According to Lukemeyer, after the shots were fired, Adams crawled over to “his friend” to help. She said the judge also told first responders to tend to Jacobs first.

Adams has a limited memory of what happened during the shooting, which occurred around 3:30 a.m., Lukemeyer said, but he knows he walked away “the biggest loser.” She urged the court to impose a suspended sentence without probation, saying the deterrent effect probation is intended to have would not impact her client’s behavior because he was already remorseful.

The state did not object to Lukemeyer’s proposal, and Nelson ultimately imposed a sentence on the terms she requested – 365 days in the Marion County Jail, with credit for two days and 363 days suspended, and no probation.

Nelson seemed to struggle with the sentencing, telling Adams he has stood in judgment of other jurists before, and it is never an easy job. He said he was in the audience at the Spring Judicial Conference — which Adams and Jacobs were in Indianapolis to attend along with trial court judges from around the state — when news of the shooting was announced. He said he had no idea at the time that he would be called upon to enter judgment against a colleague.

Nelson also told Adams judges are held to a higher standard in both their personal and professional lives, but added that jurists “are human, too.” In imposing the suspended sentence, the Marion County judge said he knew there would be those who disagreed with his decision, but he prides himself on doing what is right regardless of who a litigant is.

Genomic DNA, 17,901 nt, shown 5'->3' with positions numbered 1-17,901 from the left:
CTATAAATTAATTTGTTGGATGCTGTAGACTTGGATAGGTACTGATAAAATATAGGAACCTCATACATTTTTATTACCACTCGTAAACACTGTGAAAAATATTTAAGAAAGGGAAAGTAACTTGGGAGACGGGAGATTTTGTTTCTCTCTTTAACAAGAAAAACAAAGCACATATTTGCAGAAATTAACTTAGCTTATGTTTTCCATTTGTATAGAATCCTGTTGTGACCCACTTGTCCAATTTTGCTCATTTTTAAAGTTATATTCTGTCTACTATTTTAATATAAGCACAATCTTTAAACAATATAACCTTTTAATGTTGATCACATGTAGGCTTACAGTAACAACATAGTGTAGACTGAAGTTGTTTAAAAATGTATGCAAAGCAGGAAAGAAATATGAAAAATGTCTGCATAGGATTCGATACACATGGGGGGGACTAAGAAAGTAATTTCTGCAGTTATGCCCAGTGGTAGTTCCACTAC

Further, in declining to impose a community service requirement, Nelson said Adams has already served his community through his time in the Marines and on the bench. After handing down the sentence, Nelson offered Adams a smile and wished him luck.

Lukemeyer declined to comment on the sentencing while at the courthouse, and she did not respond to a subsequent email requesting comment from herself or Adams.

What’s next?

The Supreme Court’s statement on the JQC investigation does not say whether Adams and/or Jacobs, specifically, are being investigated, saying only that the commission is investigating the “incident.” Jacobs has returned to the Clark Circuit Court 2 bench, but Senior Judge Steven Fleece has been serving in Adams’ stead in Clark Circuit Court 1 since May.

According to the Marion County Prosecutor’s Office, the plea deal Adams accepted has also been offered to Vazquez, who is facing the same seven counts. Indianapolis attorney Greg Spencer, who is defending the 24-year-old Vazquez, confirmed there have been off-the-record discussions about reaching a plea agreement for his client.

Vazquez is set for a pretrial conference before Marion Superior Criminal Division 2 Judge Shatrese Flowers on Nov. 8, with a jury trial set for Nov. 18. However, Spencer said he expects Vazquez’s case to be resolved at the Nov. 8 hearing.

Spencer commended Adams for taking responsibility for his role in the altercation, calling the plea “one step closer to getting everything resolved.”

“Mr. Vazquez is looking forward to getting this wrapped up and getting on with his life,” Spencer added.

For his part, Kaiser, 41, is facing 14 charges related to the shooting, the highest being a Level 3 felony charge of aggravated battery. His attorney, Brad Banks of Banks & Brower in Indianapolis, said in a Sept. 11 email that Kaiser’s case is still in the discovery phase. His trial is currently set for Nov. 18.

Banks did not address questions about the type of defense Kaiser will be pursuing, specifically the possibility of self-defense, which the Marion County Prosecutor’s Office has said was a “potential issue.” He also did not specifically address questions regarding whether Kaiser was considering a plea.•